Friday 26 April 2019

Colm O'Rourke: 'Tyrone's realisation that attack is the way forward exposes cracks in Dublin's armour'

Mickey Harte celebrates with Cathal McShane following Tyrone’s victory over Dublin in the Allianz Football League last week. Photo: Piaras Ó Mídheach. Photo: Piaras Ó Mídheach
Mickey Harte celebrates with Cathal McShane following Tyrone’s victory over Dublin in the Allianz Football League last week. Photo: Piaras Ó Mídheach. Photo: Piaras Ó Mídheach
Colm O'Rourke

Colm O'Rourke

Tyrone graduated from the school of slow learners last weekend with their best performance for almost a decade. The penny finally dropped - management seem to have realised that they were not getting the most out of their players.

The change in tactics has been revolutionary and must have been foisted on Mickey Harte by Stephen O'Neill or someone else on the management team who realised that playing a small man up front on his own and trying to work the ball down the field in slow handpassing movements was doomed to failure against the best teams. It was pure stink to watch too.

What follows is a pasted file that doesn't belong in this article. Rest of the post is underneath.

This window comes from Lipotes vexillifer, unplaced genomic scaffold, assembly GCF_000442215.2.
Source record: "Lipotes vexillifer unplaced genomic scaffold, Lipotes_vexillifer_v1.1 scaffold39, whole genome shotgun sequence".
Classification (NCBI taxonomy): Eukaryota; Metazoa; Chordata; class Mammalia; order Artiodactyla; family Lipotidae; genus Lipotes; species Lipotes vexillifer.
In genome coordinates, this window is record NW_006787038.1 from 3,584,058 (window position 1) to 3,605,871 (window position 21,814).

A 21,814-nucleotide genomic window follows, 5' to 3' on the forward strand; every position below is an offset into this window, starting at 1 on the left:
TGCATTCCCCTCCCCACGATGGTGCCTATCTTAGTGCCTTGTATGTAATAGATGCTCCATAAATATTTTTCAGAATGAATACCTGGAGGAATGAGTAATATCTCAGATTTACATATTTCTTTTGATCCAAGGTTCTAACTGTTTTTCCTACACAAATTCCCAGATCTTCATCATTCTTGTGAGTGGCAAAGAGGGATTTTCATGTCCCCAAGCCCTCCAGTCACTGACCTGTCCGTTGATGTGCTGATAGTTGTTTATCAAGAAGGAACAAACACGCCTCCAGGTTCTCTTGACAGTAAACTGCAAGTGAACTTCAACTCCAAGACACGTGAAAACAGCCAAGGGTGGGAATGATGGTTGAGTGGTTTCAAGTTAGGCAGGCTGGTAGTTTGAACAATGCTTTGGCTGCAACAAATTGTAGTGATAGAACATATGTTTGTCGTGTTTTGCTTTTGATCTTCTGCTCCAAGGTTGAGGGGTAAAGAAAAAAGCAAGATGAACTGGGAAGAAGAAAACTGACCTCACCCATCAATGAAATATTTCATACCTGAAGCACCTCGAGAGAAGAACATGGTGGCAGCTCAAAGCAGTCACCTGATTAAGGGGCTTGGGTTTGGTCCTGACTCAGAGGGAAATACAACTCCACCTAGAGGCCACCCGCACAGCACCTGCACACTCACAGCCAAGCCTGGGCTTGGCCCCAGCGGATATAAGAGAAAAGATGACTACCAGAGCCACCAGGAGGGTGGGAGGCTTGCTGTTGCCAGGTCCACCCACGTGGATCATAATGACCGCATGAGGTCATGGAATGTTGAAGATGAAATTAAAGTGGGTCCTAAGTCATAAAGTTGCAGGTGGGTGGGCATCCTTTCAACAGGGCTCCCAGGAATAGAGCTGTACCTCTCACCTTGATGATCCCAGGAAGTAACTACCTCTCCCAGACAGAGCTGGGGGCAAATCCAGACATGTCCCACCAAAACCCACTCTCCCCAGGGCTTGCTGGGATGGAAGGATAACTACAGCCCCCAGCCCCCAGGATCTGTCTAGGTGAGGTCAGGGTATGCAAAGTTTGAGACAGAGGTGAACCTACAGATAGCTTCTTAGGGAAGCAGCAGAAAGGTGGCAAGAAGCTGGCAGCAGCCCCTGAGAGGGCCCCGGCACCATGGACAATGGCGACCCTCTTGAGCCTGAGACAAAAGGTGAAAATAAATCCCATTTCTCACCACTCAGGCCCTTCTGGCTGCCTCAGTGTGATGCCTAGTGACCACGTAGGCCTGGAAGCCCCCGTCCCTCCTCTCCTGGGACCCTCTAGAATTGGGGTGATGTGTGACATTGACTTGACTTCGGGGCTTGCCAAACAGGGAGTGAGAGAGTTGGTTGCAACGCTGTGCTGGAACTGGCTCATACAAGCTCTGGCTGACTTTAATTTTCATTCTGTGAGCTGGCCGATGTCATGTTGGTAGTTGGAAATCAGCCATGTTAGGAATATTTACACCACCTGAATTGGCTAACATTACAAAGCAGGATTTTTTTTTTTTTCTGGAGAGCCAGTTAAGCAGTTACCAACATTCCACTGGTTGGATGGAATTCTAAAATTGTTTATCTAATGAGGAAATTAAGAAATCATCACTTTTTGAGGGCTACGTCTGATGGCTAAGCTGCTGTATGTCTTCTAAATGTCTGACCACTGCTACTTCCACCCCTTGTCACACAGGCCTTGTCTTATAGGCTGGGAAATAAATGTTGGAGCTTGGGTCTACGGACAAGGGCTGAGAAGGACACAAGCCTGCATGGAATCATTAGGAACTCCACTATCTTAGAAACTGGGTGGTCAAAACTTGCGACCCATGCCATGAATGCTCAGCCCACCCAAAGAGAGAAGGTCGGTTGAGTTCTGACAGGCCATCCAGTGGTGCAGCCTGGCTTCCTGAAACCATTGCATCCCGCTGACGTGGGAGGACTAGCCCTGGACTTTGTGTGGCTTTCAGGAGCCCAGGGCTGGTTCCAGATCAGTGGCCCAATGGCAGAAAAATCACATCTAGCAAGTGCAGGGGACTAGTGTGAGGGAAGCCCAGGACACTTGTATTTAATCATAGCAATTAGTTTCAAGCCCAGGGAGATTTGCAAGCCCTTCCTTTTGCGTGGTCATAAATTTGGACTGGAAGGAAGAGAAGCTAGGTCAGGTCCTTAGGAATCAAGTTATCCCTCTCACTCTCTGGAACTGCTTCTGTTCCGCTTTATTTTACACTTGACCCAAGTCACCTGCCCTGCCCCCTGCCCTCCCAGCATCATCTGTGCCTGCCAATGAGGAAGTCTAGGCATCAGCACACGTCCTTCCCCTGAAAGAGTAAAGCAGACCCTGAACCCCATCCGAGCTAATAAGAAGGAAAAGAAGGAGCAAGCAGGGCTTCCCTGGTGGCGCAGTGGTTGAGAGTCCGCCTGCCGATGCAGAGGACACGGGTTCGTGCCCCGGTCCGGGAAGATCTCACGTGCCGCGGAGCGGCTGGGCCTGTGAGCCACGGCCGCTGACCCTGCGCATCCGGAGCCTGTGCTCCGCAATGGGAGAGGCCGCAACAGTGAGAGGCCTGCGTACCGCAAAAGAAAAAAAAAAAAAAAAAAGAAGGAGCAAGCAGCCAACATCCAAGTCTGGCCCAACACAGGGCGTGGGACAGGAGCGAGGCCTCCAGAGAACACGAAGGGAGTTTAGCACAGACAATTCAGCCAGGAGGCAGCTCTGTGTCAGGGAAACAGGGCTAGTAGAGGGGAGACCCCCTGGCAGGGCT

Perhaps I'm reading the tea leaves wrong, but a forward of O'Neill's great talent must have been pulling his hair out last year looking at the style of this Tyrone team. It was never going to win them an All-Ireland.

Tyrone may have got to the final last year, but their tactics were exposed for what they were. Dublin devoured them, and the year before too, and would devour them again this year if they continued to play in that straitjacket.

Now all bets are off. By changing radically, Tyrone have posed everyone a new set of problems. By placing Cathal McShane and Mattie Donnelly close to goal they have added another significant option: a long diagonal ball to big men inside. It worked 50 years ago, 20 years ago and will still be working in another 10 years. Of course, it will always depend on the calibre of inside forwards - putting in a big donkey won't work. McShane is quite a good player and he can win his own ball.